Arithmetic computations with Spiking Neural Networks

This one dates back to 2015. It was a part of my Bachelor’s thesis. But this part has applications beyond the objective of the thesis viz. quadcopter control. We published a paper detailing our method. It is available here (open-access). Note: The description below is a simplistic version of what was done in the paper. All the operations mentioned use well-defined mathematical rules.

Spiking Neural Networks are approximations of biological neural networks. The approximations range from neuron models to synaptic learning models to network topology. The simplest spiking neuron models are the LIF, AEIF, and Izhikevich neurons. They try to capture information about the spike-times, approximate the nature of the action potential, and various operational modes (burst, regular, etc.). An extremely realistic model is the Hodgkin-Huxley model. But it is computationally-intensive, and without access to clusters you cannot simulate a network with hundreds of such neurons. Processes such as dendritic integration and AP back-propagation are unaccounted for in these models. But we have to start somewhere, and we usually start simple. AEIF neurons capture many neural firing modes, and other relevant properties such as spike-frequency adaptation and also encode a refractory function. These are the neurons we use in our method.

So, the problem was this - how can SNNs implement arithmetic operations such as Addition, Subtraction, Multiplication and Division? This turns out to be a non-trivial question. Spiking neurons have non-linear I-O relationships (logarithmic transfer function), as shown in the following figure.

f-I plot for AEIF neuron

To implement linear operations such as addition or subtraction, we need to linearise the the transfer function. Now, we focussed on the network influences, rather than trying to manipulate internal dynamics of neurons. To that end, we introduced a self-inhibitory loop that pushed the neuron into the higher current domain in the above figure, which is pretty linear. With a linear transfer function at our disposal, we can do addition and subtraction.

The problem begins with multiplication. I thought about using a recurrent loop with some sort of gated function which would keep adding the same value till we ask to stop it. But then I realised there was a simpler way - use exponentiation and logarithm.

Now, \(\text{A}\times\text{B}=e^{\text{log(A)} + \text{log(B)}}\)

So, if we could construct networks with overall exponential and logarithmic transfer functions, we are done! We not only solve multiplication and division, but we can also create any sort of polynomial transfer function by composing appropriate LOG and EXP blocks!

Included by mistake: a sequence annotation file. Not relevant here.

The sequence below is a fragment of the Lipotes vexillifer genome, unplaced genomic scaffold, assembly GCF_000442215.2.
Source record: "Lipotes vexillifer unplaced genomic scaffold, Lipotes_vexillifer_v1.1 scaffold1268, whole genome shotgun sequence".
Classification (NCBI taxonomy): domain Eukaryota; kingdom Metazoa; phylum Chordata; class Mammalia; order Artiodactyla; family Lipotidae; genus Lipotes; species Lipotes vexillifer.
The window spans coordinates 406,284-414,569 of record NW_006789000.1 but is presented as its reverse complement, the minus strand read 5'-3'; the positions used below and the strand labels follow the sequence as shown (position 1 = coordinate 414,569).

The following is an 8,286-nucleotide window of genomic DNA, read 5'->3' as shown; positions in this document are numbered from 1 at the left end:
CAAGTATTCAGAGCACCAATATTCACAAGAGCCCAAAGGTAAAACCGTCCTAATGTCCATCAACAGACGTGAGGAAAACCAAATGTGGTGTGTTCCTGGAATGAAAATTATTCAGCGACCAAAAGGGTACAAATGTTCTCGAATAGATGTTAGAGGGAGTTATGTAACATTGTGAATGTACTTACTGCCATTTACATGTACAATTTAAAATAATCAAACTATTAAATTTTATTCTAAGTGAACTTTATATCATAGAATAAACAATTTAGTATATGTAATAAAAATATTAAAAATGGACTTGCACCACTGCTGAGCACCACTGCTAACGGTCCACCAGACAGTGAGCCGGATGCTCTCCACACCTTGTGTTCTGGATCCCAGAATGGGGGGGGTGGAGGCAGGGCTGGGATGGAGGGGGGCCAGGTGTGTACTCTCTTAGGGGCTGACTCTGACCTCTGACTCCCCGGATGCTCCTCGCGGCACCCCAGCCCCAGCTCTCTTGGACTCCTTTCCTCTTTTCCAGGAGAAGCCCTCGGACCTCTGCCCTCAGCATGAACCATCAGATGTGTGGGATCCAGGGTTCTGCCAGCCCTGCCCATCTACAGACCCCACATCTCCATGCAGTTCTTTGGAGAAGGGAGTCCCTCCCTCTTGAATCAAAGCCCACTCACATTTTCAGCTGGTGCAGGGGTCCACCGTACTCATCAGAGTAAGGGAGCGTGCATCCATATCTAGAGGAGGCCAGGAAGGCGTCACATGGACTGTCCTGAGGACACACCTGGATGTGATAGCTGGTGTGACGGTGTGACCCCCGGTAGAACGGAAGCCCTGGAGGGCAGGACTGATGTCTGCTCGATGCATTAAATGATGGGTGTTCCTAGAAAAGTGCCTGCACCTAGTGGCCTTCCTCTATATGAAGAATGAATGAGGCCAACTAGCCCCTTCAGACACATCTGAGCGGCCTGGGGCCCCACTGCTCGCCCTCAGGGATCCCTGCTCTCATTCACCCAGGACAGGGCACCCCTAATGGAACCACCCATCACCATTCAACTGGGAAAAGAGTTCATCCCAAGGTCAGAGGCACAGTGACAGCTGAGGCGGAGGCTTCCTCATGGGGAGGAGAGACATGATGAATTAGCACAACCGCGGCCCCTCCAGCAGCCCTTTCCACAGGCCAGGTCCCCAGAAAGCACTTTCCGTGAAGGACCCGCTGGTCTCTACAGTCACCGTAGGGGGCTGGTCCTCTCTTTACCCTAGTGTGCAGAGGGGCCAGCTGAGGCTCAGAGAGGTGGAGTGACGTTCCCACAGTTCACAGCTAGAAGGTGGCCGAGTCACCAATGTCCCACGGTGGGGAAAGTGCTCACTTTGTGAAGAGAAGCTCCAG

To implement these LOG and EXP blocks, we turned to adaptive synapses. We designed learning rules that allowed us to generate LOG and EXP responses. Simply put, to generate LOG, the synaptic weight has to decrease with increased pre-synaptic firing rate, and to generate EXP, it has to increase with increasing pre-synaptic firing rate. We then translated these rate based rules into spike-time based rules for performing real-time computations. So, we had EXP and LOG networks, which we composed to implement multiplication and division.

Yes, we know how to use SNNs to implement addition, subtraction, multiplication, and division now. But there were multiple problems with the approach:

  1. The synaptic adaptation rule was designed and doesn’t seem to be biologically realistic.
  2. The time required for the networks to stabilise their multiplicative outputs could extend to 0.5 seconds, which make them impossible to use in quick-response control systems such as the quadcopter core control, or biological systems like the cerebellum.
  3. The operational spike rates lie between 40-140 Hz, which excludes most of the biological neural rates which are pretty low.

So, this is not a biologically realistic model of arithmetic computations, and shouldn’t be treated as such.

A more realistic method of implementing arithmetic operations needs to take into account the actual operational principles of biological neural networks such as tight E-I balance. There are some efforts in this direction. Hopefully, we’ll get to a point where we would be able to converse fluently in neural codes.